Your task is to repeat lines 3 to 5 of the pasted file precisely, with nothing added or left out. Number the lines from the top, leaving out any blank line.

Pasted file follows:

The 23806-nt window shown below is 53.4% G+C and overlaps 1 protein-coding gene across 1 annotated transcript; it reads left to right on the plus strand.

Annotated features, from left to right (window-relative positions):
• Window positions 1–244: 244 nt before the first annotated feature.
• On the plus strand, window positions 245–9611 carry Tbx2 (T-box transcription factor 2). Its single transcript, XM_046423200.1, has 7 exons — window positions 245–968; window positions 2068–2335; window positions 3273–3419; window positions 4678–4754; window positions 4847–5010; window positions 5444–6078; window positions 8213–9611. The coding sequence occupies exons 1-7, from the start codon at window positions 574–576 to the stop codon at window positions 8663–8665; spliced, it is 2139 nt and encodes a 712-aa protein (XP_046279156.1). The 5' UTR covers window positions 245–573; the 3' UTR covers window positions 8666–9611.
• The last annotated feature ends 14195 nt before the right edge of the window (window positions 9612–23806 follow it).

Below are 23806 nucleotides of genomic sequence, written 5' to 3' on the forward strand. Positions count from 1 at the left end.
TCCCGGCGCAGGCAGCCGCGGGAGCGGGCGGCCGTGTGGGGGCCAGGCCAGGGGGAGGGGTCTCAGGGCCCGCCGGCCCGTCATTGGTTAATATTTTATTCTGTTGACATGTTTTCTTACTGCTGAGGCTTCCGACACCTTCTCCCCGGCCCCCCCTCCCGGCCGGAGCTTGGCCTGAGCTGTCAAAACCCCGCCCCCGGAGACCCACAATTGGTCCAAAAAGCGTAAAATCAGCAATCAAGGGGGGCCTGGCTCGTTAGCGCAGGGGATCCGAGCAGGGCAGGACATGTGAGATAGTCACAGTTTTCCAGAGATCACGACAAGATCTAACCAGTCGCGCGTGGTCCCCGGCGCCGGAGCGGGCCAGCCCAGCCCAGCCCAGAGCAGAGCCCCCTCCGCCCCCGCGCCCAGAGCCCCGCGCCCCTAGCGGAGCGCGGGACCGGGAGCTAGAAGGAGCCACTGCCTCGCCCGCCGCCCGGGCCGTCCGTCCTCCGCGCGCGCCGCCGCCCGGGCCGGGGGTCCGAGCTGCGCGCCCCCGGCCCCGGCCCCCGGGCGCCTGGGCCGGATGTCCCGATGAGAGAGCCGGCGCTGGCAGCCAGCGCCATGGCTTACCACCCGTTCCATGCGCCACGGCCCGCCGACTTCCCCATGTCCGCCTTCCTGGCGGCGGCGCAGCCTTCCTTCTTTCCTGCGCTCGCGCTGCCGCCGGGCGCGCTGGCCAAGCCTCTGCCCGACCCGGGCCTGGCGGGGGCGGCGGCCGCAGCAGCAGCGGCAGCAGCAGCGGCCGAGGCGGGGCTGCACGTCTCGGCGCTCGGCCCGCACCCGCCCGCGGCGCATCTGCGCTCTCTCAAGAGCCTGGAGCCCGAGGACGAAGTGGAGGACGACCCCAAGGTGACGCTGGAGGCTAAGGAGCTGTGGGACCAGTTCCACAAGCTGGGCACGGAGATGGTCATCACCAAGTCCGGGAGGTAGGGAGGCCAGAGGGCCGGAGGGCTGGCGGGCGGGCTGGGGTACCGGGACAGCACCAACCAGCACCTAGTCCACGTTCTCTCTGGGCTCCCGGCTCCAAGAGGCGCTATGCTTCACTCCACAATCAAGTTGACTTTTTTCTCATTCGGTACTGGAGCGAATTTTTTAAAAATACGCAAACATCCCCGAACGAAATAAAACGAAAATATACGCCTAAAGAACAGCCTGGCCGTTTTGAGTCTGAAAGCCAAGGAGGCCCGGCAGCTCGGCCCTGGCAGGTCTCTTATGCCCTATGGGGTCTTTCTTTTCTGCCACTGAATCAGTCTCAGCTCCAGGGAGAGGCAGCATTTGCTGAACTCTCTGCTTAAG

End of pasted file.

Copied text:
• Window positions 1–244: 244 nt before the first annotated feature.
• On the plus strand, window positions 245–9611 carry Tbx2 (T-box transcription factor 2). Its single transcript, XM_046423200.1, has 7 exons — window positions 245–968; window positions 2068–2335; window positions 3273–3419; window positions 4678–4754; window positions 4847–5010; window positions 5444–6078; window positions 8213–9611. The coding sequence occupies exons 1-7, from the start codon at window positions 574–576 to the stop codon at window positions 8663–8665; spliced, it is 2139 nt and encodes a 712-aa protein (XP_046279156.1). The 5' UTR covers window positions 245–573; the 3' UTR covers window positions 8666–9611.
• The last annotated feature ends 14195 nt before the right edge of the window (window positions 9612–23806 follow it).